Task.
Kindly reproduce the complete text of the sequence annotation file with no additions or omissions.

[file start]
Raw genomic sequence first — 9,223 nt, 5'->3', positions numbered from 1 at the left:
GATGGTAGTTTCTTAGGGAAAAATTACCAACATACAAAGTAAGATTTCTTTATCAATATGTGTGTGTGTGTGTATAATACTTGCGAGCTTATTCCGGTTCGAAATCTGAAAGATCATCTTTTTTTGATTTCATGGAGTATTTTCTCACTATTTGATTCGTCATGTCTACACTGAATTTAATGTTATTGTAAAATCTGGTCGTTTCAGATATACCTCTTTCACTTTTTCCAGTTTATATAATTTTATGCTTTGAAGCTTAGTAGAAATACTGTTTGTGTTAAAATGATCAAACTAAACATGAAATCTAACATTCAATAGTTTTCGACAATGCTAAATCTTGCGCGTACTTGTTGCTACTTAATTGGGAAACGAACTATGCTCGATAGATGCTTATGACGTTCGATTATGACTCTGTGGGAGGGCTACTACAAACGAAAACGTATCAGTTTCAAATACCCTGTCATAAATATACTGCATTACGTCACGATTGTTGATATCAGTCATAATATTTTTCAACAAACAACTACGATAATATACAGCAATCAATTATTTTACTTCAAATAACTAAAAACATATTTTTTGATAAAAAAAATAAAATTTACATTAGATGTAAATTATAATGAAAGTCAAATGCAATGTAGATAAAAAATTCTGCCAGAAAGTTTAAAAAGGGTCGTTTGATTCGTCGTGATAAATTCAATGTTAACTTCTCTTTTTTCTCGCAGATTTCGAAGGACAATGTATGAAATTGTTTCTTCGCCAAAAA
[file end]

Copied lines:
Raw genomic sequence first — 9,223 nt, 5'->3', positions numbered from 1 at the left:
GATGGTAGTTTCTTAGGGAAAAATTACCAACATACAAAGTAAGATTTCTTTATCAATATGTGTGTGTGTGTGTATAATACTTGCGAGCTTATTCCGGTTCGAAATCTGAAAGATCATCTTTTTTTGATTTCATGGAGTATTTTCTCACTATTTGATTCGTCATGTCTACACTGAATTTAATGTTATTGTAAAATCTGGTCGTTTCAGATATACCTCTTTCACTTTTTCCAGTTTATATAATTTTATGCTTTGAAGCTTAGTAGAAATACTGTTTGTGTTAAAATGATCAAACTAAACATGAAATCTAACATTCAATAGTTTTCGACAATGCTAAATCTTGCGCGTACTTGTTGCTACTTAATTGGGAAACGAACTATGCTCGATAGATGCTTATGACGTTCGATTATGACTCTGTGGGAGGGCTACTACAAACGAAAACGTATCAGTTTCAAATACCCTGTCATAAATATACTGCATTACGTCACGATTGTTGATATCAGTCATAATATTTTTCAACAAACAACTACGATAATATACAGCAATCAATTATTTTACTTCAAATAACTAAAAACATATTTTTTGATAAAAAAAATAAAATTTACATTAGATGTAAATTATAATGAAAGTCAAATGCAATGTAGATAAAAAATTCTGCCAGAAAGTTTAAAAAGGGTCGTTTGATTCGTCGTGATAAATTCAATGTTAACTTCTCTTTTTTCTCGCAGATTTCGAAGGACAATGTATGAAATTGTTTCTTCGCCAAAAA